The thing that I don’t like about books, as much as I do like listening to them, is a lot of stuff – especially if you’re looking at marketing approaches – if it’s kind of a tip/trick/tactic thing, once it’s in a book it tends to be pretty old. Even if it’s six to 12 months old, these things start to age, and they don’t necessarily work as well. If it’s in a book that gets popular, like the book about – you remember the one from I think it was the guy who ran sales for Sales Force. It was “Predictable Revenue”. He had this whole tactic of how to do the cold emails and all that stuff, and that just blew up. Everybody’s doing it now. It’s becoming less and less effective. There are still ways to make it effective, but it really has – it’s not as effective as when you first read it. Whereas if that had been a blogpost or a podcast, so many fewer people consume those. It actually makes it a better thing in the long term, if that makes sense. I take books for high-level stuff, but super-tactical stuff I tend, perhaps, to look more to podcasts.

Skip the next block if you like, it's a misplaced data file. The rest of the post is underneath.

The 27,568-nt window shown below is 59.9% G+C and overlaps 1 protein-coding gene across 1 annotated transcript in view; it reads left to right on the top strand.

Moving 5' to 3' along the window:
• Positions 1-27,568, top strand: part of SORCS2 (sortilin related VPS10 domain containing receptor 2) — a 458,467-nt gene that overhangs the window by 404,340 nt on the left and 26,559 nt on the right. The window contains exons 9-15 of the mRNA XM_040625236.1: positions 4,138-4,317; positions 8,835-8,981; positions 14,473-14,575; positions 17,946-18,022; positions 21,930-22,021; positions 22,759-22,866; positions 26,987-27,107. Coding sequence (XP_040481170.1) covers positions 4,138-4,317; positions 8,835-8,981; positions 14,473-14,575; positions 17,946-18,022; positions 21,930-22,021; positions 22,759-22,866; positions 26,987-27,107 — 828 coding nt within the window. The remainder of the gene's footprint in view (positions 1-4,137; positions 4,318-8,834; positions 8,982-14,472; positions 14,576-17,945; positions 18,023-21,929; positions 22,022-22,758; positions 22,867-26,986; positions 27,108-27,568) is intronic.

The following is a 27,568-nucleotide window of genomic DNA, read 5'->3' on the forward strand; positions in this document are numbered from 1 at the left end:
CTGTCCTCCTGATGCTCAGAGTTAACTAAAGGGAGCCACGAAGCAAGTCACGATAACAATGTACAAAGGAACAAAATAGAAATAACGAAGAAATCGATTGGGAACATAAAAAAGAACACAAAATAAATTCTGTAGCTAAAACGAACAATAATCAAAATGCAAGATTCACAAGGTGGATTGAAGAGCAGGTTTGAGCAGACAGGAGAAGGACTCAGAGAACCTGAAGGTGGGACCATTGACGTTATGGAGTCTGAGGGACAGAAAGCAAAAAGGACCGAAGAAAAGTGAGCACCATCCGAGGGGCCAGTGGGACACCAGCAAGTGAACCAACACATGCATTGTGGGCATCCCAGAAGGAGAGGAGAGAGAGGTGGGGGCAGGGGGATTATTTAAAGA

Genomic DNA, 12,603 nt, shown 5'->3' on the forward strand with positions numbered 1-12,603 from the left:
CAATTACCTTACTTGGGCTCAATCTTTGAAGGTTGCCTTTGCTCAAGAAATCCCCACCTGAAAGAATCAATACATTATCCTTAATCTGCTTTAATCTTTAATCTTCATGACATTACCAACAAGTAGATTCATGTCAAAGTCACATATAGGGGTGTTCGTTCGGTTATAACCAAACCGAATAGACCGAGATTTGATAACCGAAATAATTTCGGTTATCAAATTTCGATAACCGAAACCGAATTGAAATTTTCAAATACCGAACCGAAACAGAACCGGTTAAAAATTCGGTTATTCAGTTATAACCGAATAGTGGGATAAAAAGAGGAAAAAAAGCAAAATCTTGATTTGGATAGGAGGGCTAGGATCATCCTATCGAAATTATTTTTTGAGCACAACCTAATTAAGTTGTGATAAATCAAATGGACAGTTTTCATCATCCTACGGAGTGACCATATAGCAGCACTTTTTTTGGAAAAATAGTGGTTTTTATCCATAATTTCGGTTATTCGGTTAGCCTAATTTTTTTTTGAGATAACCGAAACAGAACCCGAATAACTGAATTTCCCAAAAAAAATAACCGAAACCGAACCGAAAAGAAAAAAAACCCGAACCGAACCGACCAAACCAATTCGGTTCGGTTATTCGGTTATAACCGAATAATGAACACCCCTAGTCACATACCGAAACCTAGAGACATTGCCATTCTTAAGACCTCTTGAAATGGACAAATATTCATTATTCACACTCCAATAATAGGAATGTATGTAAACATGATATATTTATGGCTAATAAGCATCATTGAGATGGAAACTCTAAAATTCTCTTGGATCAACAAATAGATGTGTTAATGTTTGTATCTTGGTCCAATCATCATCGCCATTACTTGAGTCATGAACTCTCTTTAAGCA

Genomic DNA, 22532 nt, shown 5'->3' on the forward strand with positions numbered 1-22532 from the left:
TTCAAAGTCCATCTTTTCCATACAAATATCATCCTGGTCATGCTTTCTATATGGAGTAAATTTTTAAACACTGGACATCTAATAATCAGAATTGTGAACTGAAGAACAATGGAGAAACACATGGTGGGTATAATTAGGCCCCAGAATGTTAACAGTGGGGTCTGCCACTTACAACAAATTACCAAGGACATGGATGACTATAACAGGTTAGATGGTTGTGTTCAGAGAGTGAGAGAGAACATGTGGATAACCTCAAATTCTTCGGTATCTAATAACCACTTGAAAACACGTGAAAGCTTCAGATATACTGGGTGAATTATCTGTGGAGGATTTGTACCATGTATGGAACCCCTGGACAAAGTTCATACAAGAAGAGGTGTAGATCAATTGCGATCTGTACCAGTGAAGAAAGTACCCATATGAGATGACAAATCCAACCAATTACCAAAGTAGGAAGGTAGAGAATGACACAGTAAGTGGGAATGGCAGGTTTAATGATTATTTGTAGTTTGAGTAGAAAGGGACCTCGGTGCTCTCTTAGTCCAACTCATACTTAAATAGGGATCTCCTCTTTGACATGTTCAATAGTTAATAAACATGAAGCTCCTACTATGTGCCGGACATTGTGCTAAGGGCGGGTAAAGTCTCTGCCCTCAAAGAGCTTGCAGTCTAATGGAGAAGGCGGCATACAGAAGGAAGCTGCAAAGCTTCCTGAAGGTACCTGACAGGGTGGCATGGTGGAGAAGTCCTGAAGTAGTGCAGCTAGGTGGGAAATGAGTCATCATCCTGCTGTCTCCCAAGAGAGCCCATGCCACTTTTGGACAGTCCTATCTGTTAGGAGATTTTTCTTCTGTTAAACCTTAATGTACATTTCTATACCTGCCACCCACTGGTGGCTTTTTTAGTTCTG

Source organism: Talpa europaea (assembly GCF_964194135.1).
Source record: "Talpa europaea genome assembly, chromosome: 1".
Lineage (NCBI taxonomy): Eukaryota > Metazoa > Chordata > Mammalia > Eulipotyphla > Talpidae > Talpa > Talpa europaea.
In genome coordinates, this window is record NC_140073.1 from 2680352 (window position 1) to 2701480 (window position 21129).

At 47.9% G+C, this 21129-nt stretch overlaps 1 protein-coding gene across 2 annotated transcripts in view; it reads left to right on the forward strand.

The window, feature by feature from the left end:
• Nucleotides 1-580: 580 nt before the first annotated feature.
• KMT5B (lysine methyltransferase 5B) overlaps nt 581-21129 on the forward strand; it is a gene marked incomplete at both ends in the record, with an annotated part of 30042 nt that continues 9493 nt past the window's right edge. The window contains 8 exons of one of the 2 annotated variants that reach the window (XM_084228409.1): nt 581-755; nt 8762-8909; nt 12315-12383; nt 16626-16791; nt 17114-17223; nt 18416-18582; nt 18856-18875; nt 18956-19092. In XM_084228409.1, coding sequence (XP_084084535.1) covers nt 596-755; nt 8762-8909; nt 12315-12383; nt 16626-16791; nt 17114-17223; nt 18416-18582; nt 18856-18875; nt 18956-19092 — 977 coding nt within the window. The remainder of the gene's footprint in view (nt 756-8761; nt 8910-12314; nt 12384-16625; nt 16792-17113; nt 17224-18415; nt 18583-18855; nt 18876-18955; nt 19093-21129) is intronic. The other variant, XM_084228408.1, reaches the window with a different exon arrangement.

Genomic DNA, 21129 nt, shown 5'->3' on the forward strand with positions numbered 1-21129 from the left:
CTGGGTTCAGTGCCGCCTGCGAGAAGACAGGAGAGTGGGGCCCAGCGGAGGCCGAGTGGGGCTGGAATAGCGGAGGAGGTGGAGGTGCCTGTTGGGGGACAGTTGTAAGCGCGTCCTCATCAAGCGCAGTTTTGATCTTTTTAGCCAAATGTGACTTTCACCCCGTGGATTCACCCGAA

Mike [00:13:18]: Yeah. Kind of a little side note that I wanted to just briefly mention here was that this is more about broadening your horizons and making sure that you’re, at the very least, peripherally aware of a lot of other things that are going on, or at least some of the things that are going on in other companies and, as you said, getting you out of those patterns that you’re probably used to operating in. This is very different than the just-in-time learning that you’ve talked about previously, where you have a particular problem and you consume as much information as you feel like you need to to get to the point where you’re about 60 to 80 percent of the way educated about it. Then you go start implementing things to learn that last pieces that really need to be taught on the job, so to speak. There’s a difference between broadening your horizons and that just-in-time learning.